The poorest, most vulnerable children in Britain’s most deprived areas are bearing the brunt of government spending cuts according to latest figures.
A study for the Department of Education shows that since the Tory-led coalition was elected in 2010, and followed by a Conservative majority administration, overall spending on children’s services has fallen by 16 per cent. But in the poorest areas the figure is 27 per cent compared to 4 per cent in the wealthiest areas.
The figures relate to children in families facing financial, housing or other crises and are designed to help stave off problems which damage children’s health, education or other development.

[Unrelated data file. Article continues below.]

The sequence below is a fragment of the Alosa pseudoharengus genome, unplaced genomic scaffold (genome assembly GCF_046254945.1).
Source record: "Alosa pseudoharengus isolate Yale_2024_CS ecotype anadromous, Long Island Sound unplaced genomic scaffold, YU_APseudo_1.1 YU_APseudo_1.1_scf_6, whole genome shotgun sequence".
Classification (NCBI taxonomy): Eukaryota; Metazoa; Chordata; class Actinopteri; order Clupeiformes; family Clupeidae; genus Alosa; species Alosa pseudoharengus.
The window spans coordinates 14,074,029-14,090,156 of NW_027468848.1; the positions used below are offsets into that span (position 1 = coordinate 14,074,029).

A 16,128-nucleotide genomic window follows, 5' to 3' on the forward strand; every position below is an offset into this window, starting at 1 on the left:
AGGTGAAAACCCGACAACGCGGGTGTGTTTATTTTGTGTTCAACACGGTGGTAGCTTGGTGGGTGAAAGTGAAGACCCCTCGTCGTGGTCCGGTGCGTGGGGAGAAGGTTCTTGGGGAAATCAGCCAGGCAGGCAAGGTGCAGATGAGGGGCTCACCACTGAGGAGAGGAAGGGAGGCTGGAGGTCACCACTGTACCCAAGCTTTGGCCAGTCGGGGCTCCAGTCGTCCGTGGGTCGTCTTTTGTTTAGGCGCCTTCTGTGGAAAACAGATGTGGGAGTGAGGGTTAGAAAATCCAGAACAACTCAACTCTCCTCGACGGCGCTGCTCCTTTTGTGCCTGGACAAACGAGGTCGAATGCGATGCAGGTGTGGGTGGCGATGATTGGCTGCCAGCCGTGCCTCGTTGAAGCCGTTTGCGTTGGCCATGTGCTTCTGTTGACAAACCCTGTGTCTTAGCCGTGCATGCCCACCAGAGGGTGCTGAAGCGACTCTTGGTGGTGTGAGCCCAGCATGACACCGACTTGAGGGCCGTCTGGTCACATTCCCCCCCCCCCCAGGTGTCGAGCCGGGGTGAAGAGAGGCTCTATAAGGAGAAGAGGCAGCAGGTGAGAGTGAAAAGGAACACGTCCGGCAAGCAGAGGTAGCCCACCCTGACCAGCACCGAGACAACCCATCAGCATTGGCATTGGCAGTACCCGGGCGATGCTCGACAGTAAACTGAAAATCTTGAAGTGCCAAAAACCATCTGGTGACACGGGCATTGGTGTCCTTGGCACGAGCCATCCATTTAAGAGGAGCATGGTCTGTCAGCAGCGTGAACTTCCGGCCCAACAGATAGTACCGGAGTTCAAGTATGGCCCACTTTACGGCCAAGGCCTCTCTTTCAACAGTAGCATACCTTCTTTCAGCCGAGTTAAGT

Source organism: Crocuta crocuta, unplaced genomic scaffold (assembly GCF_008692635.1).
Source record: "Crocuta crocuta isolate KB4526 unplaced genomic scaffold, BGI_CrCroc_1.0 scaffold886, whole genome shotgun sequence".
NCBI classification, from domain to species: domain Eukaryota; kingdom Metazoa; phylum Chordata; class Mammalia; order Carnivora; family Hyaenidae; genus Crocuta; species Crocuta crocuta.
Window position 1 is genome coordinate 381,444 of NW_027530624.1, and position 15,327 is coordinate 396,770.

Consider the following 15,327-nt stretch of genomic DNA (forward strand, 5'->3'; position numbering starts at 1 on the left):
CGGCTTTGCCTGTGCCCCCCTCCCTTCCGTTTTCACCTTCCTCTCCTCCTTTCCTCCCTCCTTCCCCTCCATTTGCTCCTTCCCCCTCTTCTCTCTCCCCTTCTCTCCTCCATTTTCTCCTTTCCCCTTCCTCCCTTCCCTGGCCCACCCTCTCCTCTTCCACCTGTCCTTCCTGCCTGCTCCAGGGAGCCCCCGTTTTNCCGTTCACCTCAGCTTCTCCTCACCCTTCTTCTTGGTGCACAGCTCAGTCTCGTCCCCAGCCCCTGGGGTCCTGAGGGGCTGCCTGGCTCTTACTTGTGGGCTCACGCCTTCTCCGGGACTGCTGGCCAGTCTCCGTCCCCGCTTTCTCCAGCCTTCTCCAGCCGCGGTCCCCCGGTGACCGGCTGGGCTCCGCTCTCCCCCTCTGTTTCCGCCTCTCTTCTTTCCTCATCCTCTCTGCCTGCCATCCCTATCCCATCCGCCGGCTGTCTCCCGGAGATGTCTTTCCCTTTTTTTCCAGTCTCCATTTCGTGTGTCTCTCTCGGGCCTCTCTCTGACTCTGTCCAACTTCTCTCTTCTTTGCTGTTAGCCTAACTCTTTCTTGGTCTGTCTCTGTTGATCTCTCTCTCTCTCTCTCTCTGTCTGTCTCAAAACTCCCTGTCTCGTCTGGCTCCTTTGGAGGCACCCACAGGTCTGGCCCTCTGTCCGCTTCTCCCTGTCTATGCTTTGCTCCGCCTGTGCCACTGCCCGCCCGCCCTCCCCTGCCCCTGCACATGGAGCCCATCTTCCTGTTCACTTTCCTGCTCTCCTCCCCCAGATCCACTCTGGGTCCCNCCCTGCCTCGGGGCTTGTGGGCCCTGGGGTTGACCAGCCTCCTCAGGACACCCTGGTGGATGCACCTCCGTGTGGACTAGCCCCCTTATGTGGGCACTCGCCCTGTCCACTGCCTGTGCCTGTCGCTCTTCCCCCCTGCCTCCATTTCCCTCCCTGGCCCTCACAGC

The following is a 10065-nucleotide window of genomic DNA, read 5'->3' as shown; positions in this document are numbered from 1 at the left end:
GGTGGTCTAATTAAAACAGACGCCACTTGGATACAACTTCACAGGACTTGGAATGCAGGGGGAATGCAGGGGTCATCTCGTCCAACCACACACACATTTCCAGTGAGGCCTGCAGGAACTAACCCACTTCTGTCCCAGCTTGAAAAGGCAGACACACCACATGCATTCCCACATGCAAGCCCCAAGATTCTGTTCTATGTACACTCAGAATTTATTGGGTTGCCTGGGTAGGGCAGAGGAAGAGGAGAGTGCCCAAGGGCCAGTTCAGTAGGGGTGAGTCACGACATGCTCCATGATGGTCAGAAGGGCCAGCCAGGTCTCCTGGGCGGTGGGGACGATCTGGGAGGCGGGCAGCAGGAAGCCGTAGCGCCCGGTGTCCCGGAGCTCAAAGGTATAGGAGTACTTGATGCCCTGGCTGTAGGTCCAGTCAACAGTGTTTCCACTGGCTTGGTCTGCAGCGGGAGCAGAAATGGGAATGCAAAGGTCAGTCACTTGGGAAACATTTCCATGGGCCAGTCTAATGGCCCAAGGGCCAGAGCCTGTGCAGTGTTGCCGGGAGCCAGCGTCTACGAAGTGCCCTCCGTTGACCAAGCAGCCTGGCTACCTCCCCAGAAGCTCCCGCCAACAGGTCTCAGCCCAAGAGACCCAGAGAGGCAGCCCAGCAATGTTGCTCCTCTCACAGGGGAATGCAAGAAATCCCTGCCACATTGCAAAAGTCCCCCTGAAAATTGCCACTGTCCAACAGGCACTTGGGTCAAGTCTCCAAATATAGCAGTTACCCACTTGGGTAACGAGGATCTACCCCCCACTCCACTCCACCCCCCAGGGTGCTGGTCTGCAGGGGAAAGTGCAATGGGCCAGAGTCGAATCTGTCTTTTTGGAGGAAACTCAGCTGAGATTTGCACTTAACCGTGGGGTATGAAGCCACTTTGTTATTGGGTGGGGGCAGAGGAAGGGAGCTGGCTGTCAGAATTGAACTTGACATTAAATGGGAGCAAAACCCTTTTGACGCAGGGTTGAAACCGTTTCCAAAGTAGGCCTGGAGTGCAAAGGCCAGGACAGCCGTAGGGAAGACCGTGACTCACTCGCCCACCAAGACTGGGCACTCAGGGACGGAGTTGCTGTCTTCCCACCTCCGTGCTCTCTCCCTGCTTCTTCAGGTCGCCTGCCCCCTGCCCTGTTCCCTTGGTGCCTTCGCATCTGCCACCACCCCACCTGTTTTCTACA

Spending to help such families before a problem becomes critical has fallen by 47 per cent overall, but by 54 per cent in the poorest boroughs compared to 33 per cent in the wealthiest.
The figures laying bare the scale of the problem have been compiled from local council returns by the BBC for the Government.
Professor Paul Bywaters of Huddersfield University, who led the research, said the scale of the spending crisis faced by councils meant they are being forced into short-term cuts which cost more in the long-term. “It’s not only that children are suffering now but we are storing up costs for the future and creating a vicious spiral.
“The more we cut prevention and support family services the more likely it is that more children will come into care but also be be at risk of abuse and neglect.”
A spokesman for the Department of Education said the Government had committed £20 million to provide “additional support to local authorities where the risk of service failure is highest”.
The spokesman said a further £200 billion has been allocated to councils for local services, including children’s services, up to 2019-2020.